A couple of weeks ago, the International Olympic Committee officially approved the addition of five new youth-focused sports to the Tokyo 2020 Summer Games. Along with baseball/softball, karate, surfing, and skateboarding, climbing made the cut.

The Olympic Committee finally realized what organizations like the World Surf League, International Federation of Sport Climbing, and X Games have known for years: These sports have huge followings of passionate athletes and engaged fans. Although nearly everyone involved in the climbing world can agree that this is significant, reactions on how much impact it will have on the sport are mixed. Ryan Wichelns, EMS goEast Editor, asked various outdoor industry insiders at Outdoor Retailer earlier this month about their take on Olympic Climbing.

Cedar Wright, Courtesy of The North Face.

Some people like Cedar Wright, professional climber and filmmaker for The North Face, said that he sees this as a “big tipping point” for the sport and that it’s a sign “climbing is officially going mainstream.” Phil Powers, CEO of The American Alpine Club, had a different take, saying that “the advent of gyms and the proliferation of climbing” has already moved the sport into the mainstream. Although Phil does not think the Olympics will be groundbreaking for climbing, he is “glad the Olympics are catching up.” Yet others like Emily Harrington, another professional climber of The North Face, are rather indecisive and feel “a little bit uneasy” about the potential impact it could have on climbing culture and the community.

Most climbers, some even ecstatic to see the sport move up to the Olympic level, have been rather disappointed by the format chosen for competition. Climbing as a whole in the Olympics will be broken into sport, bouldering, and speed segments for male and female competitors. Instead of isolating these events as different independent skills within the sport, as is commonly done with skiing in the Winter Olympics, they are clumped together with a combined scoring system. Medals will be awarded to male and female climbers with the highest point tally of all three integrated categories. This is not a model of competition commonly used in any other climbing competitions. It oversimplifies different forms of climbing and ostracizes the athletes who work tirelessly to excel at a specific style. Cedar Wright told Ryan, “Hopefully they get their s__t together with the way they’re scoring it all. The whole combined-one-medal-thing is just b______t and it shows a lack of understanding of the sport.”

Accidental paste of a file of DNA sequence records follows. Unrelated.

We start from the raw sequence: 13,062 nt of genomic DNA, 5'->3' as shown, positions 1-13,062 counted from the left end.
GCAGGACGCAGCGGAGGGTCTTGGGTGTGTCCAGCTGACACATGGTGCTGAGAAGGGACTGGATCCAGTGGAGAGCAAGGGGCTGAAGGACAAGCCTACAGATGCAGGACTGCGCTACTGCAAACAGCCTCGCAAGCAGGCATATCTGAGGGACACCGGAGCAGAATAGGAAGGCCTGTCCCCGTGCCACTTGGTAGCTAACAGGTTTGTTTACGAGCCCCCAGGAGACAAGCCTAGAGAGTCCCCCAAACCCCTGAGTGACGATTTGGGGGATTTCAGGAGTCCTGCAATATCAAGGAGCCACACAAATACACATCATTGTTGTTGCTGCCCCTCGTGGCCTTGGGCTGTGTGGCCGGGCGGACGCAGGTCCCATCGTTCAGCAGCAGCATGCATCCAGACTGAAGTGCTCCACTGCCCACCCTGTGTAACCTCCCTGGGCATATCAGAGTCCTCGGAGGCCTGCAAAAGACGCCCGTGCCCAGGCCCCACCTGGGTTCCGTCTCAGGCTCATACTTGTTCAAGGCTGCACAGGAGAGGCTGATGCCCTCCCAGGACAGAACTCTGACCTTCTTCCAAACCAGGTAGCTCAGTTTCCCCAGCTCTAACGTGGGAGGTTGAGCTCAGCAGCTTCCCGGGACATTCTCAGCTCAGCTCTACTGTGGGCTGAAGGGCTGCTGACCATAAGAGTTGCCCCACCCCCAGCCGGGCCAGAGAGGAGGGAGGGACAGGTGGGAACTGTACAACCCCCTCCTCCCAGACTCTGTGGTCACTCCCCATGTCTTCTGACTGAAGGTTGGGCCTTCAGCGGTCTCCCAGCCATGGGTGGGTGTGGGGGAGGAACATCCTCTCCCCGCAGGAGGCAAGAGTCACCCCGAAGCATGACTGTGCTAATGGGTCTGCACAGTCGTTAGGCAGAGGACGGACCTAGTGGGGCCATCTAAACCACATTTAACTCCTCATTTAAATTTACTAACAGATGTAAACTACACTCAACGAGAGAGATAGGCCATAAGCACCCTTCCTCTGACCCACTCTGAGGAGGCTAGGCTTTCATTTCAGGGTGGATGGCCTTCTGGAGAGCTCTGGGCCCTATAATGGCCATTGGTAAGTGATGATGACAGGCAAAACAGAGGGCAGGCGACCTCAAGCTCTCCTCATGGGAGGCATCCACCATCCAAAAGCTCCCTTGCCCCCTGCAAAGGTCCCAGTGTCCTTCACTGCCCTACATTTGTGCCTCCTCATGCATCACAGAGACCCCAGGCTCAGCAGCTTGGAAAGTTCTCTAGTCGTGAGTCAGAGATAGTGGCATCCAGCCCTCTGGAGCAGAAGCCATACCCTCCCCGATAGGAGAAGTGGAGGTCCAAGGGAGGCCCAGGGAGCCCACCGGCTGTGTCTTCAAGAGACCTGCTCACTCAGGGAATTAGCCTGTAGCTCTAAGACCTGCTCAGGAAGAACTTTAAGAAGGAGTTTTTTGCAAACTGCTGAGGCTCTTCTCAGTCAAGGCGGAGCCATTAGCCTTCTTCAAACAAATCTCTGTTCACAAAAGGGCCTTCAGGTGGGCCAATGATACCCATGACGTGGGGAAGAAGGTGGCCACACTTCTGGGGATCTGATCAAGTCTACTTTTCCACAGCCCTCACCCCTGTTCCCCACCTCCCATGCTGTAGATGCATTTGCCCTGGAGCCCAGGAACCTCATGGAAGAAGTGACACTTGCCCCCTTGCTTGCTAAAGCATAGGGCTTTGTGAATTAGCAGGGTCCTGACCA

Sasha DiGiulian, female World Climbing Champion and someone we’ll probably see competing for the U.S. in Tokyo, shares a similar view to Cedar Wright on the issue. In an article published by Outside Online, Sasha says that “the way the sport is packaged for the Olympics is a fabricated, artificial version of competitive climbing.” Although she feels more than displeased about the format, she is still heavily considering competing.

I’m in Rio climbing and so excited to be here for the Olympics! – cool that there are even #Olympic emojis to support the Games! They are on an app called, “This Bud’s For USA”: Cheers to an exciting few weeks ahead! 🏅

A photo posted by Sasha DiGiulian (@sashadigiulian) on

At the end of the day, Olympic Climbing verifies the seriousness of a sport that has maintained a devoted following for decades. Although the overarching climbing community may not agree with the new Olympic format, fans must keep supporting athletes and the 2020 Olympic Games. After Tokyo, when the IOC sees how engaged our community really is, hopefully the competition structure for future games will be updated to reflect and include all of the best climbers.